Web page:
The letter also points to provisions in federal civil rights laws and the Affordable Care Act that prohibit health-care providers “from using federal funds to administer healthcare services that discriminate on the basis of race, color, or national origin.”
The Lawyers’ Committee asks Azar for “a written response no later than April 20, 2020.” Some members of Congress have also asked for breakdowns of coronavirus cases by race and ethnicity.
The Centers for Disease Control and Prevention and most state health departments have not released information about the race and ethnicity of those who have tested positive for the novel coronavirus or died of covid-19, the disease caused by it. The CDC’s public reports have broken down cases by age and gender, while most states have provided information only by county.
“We know they are collecting the data,” Dariely Rodriguez, director of the Economic Justice Project for the Lawyers’ Committee, said in an interview Monday. She said the CDC’s covid-19 case report form includes sections for ethnicity, sex, race and age. It also asks about testing, hospitalization, admissions to intensive care units and mortality. “It’s a very detailed form,” she said.
A handful of states report coronavirus cases and death by race and ethnicity. In Illinois, black people are 14 percent of the population but account for 30 percent of the confirmed cases and 41 percent of the deaths. In North Carolina, where African Americans represent 22 percent of the population, they make up 37 percent of cases and 22 percent of deaths. Data from Louisiana, where black people make up 33 percent of the population, shows they represent more than 70 percent of covid-19 deaths.
Health-care and government officials in Michigan and Wisconsin also have acknowledged that African Americans have died at disproportionate rates from the disease. In Albany, Ga., which has the highest number of deaths from covid-19 in the state, more than 90 percent of the fatalities are African Americans.
Rodriguez said that “African Americans, across socioeconomic groups,” and other people of color historically have experienced bias in the health-care system. They also are more likely to be uninsured and live in communities that have few or no health-care facilities. As a result, people of color have higher rates of chronic diseases such as asthma, heart disease and hypertension.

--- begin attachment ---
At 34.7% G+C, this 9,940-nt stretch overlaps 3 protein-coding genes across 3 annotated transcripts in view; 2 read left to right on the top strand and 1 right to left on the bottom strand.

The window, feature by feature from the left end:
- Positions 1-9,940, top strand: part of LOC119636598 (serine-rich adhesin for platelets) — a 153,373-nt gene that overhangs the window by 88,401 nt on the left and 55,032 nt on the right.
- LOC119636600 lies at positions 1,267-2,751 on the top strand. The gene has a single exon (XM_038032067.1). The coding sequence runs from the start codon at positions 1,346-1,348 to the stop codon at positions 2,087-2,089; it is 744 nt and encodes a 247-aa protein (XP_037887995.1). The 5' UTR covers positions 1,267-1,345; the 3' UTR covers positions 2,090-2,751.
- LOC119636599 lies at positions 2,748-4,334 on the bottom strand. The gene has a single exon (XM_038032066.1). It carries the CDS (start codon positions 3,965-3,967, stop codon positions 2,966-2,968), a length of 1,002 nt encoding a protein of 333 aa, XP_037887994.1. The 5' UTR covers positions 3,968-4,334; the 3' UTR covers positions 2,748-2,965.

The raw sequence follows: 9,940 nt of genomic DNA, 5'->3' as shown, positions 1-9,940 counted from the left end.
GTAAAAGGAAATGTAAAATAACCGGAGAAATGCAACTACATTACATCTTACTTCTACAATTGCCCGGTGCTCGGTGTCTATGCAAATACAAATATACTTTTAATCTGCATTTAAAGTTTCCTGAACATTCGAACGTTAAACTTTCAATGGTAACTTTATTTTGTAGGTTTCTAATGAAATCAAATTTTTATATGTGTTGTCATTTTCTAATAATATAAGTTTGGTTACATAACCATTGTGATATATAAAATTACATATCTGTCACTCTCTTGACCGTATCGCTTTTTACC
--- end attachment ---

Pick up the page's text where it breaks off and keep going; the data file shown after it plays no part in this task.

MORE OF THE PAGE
“These co-morbidities render Black Americans more susceptible to severe respiratory complications and death resulting from COVID-19,” the letter reads.
The letter also notes that people of color are “highly vulnerable” to exposure to the coronavirus because they often have jobs in which they are not able to work from home.
“Many of us have the good fortune to be able to stay at home and work from home, but that’s not the case for black people and other people of color who do not have that privilege,” Rodriguez said.
Only 20 percent of black workers, compared with a third of white workers, can work from home. Women of color also are overrepresented and continuing to work in jobs that have been deemed essential, including health care and child care. People of color also are overrepresented in food services, public works and public transportation jobs, which require them to continue to interact with the public.
The letter says it is important that people who are in communities already facing limited access to health care and who are more vulnerable because they work in “public-facing” jobs be able to get testing and treatment.
“Accurate and transparent reporting of national race and ethnic demographic COVID-19 data will help public health officials and advocates determine whether marginalized communities of color are experiencing higher barriers in accessing testing, and higher rates of infection and mortality,” the letter reads. “. . . This data is also needed to help fully understand COVID-19, and help stem ongoing community spread of this novel and dangerous virus.”